Charity fund awards grants

  • Article by: PAM LOUWAGIE , Star Tribune
  • Updated: September 17, 2007 - 11:07 PM

Among the first beneficiaries are children and youth workers from Waite House, which had one of its school buses on the bridge.

The Minnesota Helps-Bridge Disaster Fund announced Monday that it awarded its first six grants to organizations helping victims of the Interstate 35W bridge collapse.

The fund, which now totals $720,000, was organized by several Twin Cities philanthropic foundations shortly after the Aug. 1 collapse to pool contributions from the community. The fund then gives grants to organizations helping victims.

As of Monday, the fund had given out a total of $213,998 in grants, with the largest share, $163,473, going to Pillsbury United Communities for immediate and continuing needs of children and youth workers from Waite House, one of the community centers it runs. A school bus carrying children in a Waite House program was on the bridge when it collapsed.

Therapists are continuing to help the 52 children who were riding the field-trip bus, said Cheryl Jensen, vice president of the group's neighborhood centers.

"Some of them are still having trouble with the buses, or even going over a bridge, so it's how to deal with their anxiety regarding those issues," Jensen said.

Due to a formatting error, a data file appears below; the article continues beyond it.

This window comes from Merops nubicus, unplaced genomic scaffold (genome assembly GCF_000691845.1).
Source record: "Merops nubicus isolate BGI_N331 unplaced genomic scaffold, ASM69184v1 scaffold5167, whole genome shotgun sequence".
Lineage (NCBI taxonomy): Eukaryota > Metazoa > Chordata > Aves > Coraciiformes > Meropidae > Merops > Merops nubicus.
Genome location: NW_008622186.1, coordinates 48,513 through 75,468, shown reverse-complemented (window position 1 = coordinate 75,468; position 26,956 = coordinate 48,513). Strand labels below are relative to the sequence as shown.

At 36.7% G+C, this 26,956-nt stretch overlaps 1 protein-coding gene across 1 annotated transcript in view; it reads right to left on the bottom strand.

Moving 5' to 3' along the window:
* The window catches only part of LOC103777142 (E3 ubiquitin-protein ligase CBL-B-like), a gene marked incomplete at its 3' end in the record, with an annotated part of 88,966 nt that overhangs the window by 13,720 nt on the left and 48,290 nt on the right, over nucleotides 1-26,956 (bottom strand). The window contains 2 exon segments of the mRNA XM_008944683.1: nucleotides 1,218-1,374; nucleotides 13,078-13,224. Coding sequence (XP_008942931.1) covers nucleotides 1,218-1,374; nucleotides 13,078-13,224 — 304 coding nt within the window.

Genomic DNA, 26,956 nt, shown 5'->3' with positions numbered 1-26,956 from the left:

The other grants:

• $4,000 to Comunidades Latinas Unidas En Servicio for initial and follow-up counseling and therapy.

• $6,175 to Family and Children's Services for immediate crisis intervention, family stabilization services, mental health and future clinical services.

• $10,000 to Metro Critical Incident Stress Management Team for services, outreach, education and support to service responders.

• $15,000 to Survivor Resources, a nonprofit offering grief support for family members of deceased victims and meetings for bridge collapse survivors and those who assisted in rescue efforts.

• $15,350 to United Cambodian Association of Minnesota for assistance with funeral expenses, legal counseling and translation to surviving family members.

Organizers of the Minnesota Helps fund say 100 percent of the money will be distributed over the coming weeks and months.

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